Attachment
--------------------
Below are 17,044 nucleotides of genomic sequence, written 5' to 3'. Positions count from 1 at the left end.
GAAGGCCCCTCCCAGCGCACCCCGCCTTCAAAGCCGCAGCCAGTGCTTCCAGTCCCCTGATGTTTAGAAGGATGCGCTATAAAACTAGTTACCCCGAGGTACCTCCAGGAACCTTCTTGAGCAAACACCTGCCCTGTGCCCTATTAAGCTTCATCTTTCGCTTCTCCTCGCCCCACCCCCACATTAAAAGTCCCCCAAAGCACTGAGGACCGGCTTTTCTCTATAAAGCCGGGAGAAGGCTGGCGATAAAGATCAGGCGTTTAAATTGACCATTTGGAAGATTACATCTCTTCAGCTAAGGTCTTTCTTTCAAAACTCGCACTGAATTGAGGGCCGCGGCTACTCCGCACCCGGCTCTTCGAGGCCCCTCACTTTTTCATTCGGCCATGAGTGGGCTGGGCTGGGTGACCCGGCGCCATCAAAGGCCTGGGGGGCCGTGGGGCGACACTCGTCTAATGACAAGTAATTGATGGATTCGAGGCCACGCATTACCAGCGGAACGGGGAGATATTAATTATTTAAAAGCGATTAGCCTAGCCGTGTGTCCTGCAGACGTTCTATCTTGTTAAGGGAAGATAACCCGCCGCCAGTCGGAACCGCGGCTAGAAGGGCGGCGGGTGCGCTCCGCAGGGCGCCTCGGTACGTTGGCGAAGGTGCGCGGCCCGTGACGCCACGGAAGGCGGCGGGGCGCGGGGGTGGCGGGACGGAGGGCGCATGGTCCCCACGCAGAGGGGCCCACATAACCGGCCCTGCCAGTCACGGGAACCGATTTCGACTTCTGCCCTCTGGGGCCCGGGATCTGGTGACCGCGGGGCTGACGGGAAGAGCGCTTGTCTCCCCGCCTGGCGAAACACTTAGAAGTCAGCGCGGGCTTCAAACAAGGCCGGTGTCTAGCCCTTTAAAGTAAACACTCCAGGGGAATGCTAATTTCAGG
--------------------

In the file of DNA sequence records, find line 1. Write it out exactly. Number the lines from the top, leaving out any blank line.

Below are 17,044 nucleotides of genomic sequence, written 5' to 3'. Positions count from 1 at the left end.